This request presents issues under the outside employment provisions of the Public Ethics Law (Article 40A, Annotated Code of Maryland, the Ethics Law). Section 3-103(a)(1)(i) of the Law bars an employment relationship with an entity that contracts with or is under the authority of one's agency. We have in the past considered several private practice situations, generally advising that private practices are entities in which individuals have employment and interest relationships for purposes of this section, but that they are not per se prohibited. Private practices have been allowed in a variety of professional situations, based primarily on the fact that there were no regulatory or contractual relationships that would bring a situation within the strict prohibition, and also assuming that there would be no referrals or other private dealings in any way connected with the person's agency or clients from the agency.

This situation is different from those, to the extent that the Requestor's counseling services are viewed by DHMH as requiring certification, and the activity would be within the § 3-103(a)(1)(i) prohibition, unless an exception can be applied. The exception language of § 3-103(a)(1) provides that the prohibition applies unless the employment would not present a conflict of interest or appearance of conflict. This provision was added to the Ethics Law in 1981 partly based on the recommendation of the Commission that flexibility be added to the absolute prohibitions in § 3-103(a). Its purpose is to avoid situations where a violation would result from purely technical application of the elements of § 3-103(a), even where there is no conflict or appearance of conflict between the private interest or employment and the official's agency or duties.

In developing exception criteria implementing the employment portion of this provision (COMAR 19A.02.01) we sought to define the circumstances where the relationship between an employee's official duties or his agency and the private employment is so remote that the possibility of a conflict of interest or the appearance of conflict is unlikely. The criteria include findings relating to an employee's dealings with his private employer in the context of his State duties, as well as consideration of how his private activities relate to his agency program or his own duties. They also include a review of the specific employment circumstances to ensure that they do not otherwise create a conflict of interest or appearance of conflict.

In evaluating this request, we note that the Requestor would, as the primary alcohol counselor in the practice, have significant non-ministerial responsibility for complying with the agency's regulatory and certification requirements. Moreover, we are concerned about issues arising from the fact that the State's DWI enforcement program is a sensitive public process that over a period of time tends to involve many of the same defendants, lawyers, counselors and judges. The private and public roles here may be difficult to keep separate as to people involved in the process.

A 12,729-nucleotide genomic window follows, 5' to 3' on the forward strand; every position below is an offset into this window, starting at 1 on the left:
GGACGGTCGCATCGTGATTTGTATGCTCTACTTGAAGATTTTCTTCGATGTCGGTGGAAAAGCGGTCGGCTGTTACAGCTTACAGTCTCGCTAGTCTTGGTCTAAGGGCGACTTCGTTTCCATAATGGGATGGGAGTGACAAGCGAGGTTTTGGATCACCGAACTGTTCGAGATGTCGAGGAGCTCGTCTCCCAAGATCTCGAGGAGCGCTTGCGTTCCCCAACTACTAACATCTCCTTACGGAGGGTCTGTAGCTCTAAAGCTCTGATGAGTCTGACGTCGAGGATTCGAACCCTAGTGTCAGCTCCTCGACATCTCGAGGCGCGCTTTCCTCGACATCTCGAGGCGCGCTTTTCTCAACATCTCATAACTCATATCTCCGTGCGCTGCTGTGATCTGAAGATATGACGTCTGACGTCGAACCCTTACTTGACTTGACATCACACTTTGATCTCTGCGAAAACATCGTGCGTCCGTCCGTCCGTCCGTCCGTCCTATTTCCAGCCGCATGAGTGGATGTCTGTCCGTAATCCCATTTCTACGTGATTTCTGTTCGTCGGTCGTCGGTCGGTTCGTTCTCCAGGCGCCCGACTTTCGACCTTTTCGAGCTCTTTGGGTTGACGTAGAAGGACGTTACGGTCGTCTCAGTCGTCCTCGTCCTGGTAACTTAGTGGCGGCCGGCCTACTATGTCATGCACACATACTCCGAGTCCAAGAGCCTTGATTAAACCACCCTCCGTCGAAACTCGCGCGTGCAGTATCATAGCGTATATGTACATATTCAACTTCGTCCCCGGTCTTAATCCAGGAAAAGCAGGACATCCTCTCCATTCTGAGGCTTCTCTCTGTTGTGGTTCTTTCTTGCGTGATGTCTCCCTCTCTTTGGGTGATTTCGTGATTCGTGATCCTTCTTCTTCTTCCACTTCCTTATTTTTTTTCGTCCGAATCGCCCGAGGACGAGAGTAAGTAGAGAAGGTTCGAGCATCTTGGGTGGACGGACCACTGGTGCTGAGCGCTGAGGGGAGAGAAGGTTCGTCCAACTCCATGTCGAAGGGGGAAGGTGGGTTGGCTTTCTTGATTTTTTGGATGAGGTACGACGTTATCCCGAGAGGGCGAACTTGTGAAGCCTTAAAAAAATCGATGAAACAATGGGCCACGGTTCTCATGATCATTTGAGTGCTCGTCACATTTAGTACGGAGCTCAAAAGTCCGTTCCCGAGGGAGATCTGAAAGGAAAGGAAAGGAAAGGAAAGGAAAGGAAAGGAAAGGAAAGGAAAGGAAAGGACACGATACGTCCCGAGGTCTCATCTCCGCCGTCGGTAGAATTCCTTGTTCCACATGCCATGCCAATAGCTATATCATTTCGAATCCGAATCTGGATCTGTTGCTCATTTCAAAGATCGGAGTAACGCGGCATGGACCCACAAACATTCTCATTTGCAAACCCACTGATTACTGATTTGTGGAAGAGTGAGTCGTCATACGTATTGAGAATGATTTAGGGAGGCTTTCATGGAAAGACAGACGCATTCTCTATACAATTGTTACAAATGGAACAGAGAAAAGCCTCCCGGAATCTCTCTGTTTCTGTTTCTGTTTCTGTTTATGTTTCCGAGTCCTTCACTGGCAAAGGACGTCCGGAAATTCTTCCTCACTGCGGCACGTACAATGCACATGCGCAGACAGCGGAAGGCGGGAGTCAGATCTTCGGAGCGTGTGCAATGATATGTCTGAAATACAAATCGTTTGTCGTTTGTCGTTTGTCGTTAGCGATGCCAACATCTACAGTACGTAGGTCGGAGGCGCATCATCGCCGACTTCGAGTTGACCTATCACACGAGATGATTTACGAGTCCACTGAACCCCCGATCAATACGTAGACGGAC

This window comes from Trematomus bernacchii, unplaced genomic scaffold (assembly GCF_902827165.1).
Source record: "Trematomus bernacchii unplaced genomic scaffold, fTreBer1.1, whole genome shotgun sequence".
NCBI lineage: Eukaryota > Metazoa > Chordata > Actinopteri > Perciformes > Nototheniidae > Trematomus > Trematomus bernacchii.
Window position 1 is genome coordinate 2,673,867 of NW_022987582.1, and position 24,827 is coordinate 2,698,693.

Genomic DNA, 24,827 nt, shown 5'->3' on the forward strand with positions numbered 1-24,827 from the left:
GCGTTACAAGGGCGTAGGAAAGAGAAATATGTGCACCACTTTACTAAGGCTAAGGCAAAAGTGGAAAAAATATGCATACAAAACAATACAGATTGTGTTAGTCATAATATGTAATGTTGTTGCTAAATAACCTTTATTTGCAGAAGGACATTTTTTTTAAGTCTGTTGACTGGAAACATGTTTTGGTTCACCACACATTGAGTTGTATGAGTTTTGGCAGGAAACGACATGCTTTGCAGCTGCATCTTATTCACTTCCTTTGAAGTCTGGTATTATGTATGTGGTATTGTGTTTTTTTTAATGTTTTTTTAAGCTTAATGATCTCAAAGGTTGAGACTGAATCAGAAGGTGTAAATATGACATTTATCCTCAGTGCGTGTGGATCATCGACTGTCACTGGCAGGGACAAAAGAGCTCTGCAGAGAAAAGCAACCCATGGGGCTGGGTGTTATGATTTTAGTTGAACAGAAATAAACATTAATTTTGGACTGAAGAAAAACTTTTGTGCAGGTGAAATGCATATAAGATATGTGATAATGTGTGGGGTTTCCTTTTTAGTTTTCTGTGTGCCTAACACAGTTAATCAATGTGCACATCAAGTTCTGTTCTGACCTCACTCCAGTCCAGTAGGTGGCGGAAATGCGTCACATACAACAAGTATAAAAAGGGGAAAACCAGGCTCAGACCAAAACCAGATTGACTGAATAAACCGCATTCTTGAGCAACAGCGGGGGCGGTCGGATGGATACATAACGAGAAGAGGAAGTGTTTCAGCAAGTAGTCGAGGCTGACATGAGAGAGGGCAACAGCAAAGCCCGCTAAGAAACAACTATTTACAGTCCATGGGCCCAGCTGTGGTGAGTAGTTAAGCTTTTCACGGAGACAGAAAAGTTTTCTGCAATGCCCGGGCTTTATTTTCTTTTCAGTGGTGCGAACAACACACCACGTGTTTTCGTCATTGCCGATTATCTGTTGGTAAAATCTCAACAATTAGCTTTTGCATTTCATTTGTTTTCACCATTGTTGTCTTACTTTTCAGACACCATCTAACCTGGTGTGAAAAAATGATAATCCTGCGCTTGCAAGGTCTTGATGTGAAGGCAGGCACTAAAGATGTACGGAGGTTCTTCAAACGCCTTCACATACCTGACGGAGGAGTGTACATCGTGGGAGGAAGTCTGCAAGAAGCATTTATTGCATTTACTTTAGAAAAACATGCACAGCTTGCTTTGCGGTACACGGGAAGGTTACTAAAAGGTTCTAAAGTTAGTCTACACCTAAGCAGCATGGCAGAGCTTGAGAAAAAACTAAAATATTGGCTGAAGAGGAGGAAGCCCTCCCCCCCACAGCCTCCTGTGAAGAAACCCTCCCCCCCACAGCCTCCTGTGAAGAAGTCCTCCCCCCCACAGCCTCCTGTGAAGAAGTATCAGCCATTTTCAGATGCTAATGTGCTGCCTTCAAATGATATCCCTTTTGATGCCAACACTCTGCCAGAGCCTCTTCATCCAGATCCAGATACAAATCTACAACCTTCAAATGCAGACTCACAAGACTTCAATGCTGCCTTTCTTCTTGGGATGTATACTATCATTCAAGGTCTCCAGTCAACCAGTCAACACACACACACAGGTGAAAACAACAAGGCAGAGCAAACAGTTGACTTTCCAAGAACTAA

In addition, the Department has advised that it is concerned about its counselors who do private counseling, either when they receive referrals from their own county department or from neighboring departments. The Secretary has advised, in response to our request for the agency's views, that the situation presented here "poses if not an actual conflict, at least the appearance of a conflict of interest." The Department is concerned that many of the private opportunities arise as a direct result of the individual's Health Department employment, and that the possibility of cross referrals between and among counties results in an actual or potential conflict between counselors in adjacent counties that is sufficient to prohibit acceptance of referrals from DHMH local offices. The Department concluded:

In summary, we believe that any counselor's secondary employment, be it in the same county or adjoining counties, should be limited to private referrals. Referrals from any Local Health Department provides both the potential and perception of a conflict of interest.

Under all of these circumstances, we are unable to conclude that a private counseling practice that involves clients referred from a local department or otherwise involved in the DWI process would be sufficiently remote for an exception to be allowable. We therefore advise the Requestor and the Department that the Ethics Law would apply to prohibit private alcohol counseling practices by the Health Department's local addictions counselors, except to the extent that the practice accepts only private clients that are not referred by any local health department or otherwise involved with DWI cases.

M. Peter Moser, Chairman
   William J. Evans
   Reverend John Wesley Holland
   Betty B. Nelson
   Barbara M. Steckel

Date: September 23, 1987